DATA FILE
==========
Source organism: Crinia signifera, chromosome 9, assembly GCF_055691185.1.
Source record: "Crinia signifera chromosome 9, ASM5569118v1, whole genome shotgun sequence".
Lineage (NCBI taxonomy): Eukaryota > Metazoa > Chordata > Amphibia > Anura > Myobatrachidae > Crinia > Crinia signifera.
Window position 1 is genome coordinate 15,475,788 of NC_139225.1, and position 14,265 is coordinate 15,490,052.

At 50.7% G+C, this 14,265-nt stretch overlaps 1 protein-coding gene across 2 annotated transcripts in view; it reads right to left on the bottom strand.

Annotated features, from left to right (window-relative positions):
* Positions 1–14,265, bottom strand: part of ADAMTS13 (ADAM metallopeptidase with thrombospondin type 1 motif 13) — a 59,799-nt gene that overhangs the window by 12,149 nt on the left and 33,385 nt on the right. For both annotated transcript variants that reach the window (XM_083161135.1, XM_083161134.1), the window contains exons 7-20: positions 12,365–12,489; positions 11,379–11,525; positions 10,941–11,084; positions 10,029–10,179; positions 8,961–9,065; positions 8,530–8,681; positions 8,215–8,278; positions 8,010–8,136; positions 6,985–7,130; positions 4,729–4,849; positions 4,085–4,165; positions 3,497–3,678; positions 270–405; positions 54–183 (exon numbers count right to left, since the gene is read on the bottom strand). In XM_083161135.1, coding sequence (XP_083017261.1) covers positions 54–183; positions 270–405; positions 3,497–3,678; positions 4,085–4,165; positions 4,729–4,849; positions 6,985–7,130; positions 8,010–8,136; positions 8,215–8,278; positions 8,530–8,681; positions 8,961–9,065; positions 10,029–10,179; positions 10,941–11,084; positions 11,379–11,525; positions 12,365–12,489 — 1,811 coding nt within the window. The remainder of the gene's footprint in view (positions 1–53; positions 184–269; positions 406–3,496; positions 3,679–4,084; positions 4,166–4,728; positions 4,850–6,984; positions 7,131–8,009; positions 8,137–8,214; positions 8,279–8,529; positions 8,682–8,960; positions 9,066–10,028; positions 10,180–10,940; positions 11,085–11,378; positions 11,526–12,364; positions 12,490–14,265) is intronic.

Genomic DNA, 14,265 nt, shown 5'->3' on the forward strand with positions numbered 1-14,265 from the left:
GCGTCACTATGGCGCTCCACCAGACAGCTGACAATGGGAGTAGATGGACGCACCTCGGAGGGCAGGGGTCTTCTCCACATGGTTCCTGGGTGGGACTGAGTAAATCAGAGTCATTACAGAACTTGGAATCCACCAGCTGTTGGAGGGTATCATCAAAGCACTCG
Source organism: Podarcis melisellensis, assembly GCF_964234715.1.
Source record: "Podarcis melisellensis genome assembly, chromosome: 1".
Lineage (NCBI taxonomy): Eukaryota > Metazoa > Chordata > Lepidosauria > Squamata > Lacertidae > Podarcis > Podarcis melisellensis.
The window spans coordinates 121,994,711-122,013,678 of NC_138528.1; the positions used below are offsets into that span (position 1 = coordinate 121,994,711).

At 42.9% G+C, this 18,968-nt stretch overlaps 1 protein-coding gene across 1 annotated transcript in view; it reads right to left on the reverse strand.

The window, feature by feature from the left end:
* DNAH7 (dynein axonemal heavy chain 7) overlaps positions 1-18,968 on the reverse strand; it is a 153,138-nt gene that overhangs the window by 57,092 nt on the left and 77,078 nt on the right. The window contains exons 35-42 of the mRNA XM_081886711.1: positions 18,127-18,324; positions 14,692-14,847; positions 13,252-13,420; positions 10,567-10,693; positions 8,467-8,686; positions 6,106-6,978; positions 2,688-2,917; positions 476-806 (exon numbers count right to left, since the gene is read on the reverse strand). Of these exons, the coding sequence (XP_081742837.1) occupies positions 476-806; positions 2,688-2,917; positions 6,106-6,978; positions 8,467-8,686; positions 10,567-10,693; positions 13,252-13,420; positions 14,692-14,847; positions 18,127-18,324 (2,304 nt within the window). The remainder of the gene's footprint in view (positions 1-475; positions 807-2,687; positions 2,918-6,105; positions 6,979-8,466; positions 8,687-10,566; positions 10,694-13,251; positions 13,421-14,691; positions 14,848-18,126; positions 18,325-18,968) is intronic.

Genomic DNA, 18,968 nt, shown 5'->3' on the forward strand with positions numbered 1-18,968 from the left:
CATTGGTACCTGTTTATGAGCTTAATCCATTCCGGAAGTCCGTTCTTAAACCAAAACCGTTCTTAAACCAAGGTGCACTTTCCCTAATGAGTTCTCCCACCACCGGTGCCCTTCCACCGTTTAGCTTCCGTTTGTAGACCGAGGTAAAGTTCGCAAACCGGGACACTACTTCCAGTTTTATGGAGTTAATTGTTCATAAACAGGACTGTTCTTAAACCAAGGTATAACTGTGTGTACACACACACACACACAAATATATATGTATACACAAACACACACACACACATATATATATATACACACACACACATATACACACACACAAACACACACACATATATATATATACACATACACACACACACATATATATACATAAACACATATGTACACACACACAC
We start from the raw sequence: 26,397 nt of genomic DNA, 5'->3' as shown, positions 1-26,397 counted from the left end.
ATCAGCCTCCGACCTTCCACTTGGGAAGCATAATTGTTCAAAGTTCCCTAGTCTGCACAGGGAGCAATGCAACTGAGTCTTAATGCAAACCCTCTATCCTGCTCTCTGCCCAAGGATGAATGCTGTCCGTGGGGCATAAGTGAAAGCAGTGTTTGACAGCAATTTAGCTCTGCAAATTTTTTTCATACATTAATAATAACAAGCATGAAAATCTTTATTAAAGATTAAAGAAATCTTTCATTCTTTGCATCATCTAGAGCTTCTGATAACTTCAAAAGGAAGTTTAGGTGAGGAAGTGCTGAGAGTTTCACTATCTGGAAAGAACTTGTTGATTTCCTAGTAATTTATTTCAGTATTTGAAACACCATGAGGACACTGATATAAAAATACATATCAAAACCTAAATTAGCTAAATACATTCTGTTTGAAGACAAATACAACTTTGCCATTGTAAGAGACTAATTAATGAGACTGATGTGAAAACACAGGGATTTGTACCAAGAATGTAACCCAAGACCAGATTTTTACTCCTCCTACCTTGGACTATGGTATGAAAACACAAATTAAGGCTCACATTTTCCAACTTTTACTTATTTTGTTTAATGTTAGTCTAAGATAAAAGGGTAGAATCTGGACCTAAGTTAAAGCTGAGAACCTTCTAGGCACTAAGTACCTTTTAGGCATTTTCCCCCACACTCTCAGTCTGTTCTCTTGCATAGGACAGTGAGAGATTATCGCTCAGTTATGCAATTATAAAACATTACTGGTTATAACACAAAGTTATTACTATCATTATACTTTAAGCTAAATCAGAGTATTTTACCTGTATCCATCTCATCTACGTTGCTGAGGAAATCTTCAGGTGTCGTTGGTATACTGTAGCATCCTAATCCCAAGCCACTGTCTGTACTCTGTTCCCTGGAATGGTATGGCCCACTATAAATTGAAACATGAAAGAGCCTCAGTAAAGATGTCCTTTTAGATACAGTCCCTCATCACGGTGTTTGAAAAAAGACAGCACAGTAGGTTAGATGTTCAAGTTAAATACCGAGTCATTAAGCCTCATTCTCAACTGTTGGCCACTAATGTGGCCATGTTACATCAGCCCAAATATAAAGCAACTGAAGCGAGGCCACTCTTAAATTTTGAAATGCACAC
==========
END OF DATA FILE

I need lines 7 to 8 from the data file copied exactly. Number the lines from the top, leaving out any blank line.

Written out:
* Positions 1–14,265, bottom strand: part of ADAMTS13 (ADAM metallopeptidase with thrombospondin type 1 motif 13) — a 59,799-nt gene that overhangs the window by 12,149 nt on the left and 33,385 nt on the right. For both annotated transcript variants that reach the window (XM_083161135.1, XM_083161134.1), the window contains exons 7-20: positions 12,365–12,489; positions 11,379–11,525; positions 10,941–11,084; positions 10,029–10,179; positions 8,961–9,065; positions 8,530–8,681; positions 8,215–8,278; positions 8,010–8,136; positions 6,985–7,130; positions 4,729–4,849; positions 4,085–4,165; positions 3,497–3,678; positions 270–405; positions 54–183 (exon numbers count right to left, since the gene is read on the bottom strand). In XM_083161135.1, coding sequence (XP_083017261.1) covers positions 54–183; positions 270–405; positions 3,497–3,678; positions 4,085–4,165; positions 4,729–4,849; positions 6,985–7,130; positions 8,010–8,136; positions 8,215–8,278; positions 8,530–8,681; positions 8,961–9,065; positions 10,029–10,179; positions 10,941–11,084; positions 11,379–11,525; positions 12,365–12,489 — 1,811 coding nt within the window. The remainder of the gene's footprint in view (positions 1–53; positions 184–269; positions 406–3,496; positions 3,679–4,084; positions 4,166–4,728; positions 4,850–6,984; positions 7,131–8,009; positions 8,137–8,214; positions 8,279–8,529; positions 8,682–8,960; positions 9,066–10,028; positions 10,180–10,940; positions 11,085–11,378; positions 11,526–12,364; positions 12,490–14,265) is intronic.

Genomic DNA, 14,265 nt, shown 5'->3' on the forward strand with positions numbered 1-14,265 from the left: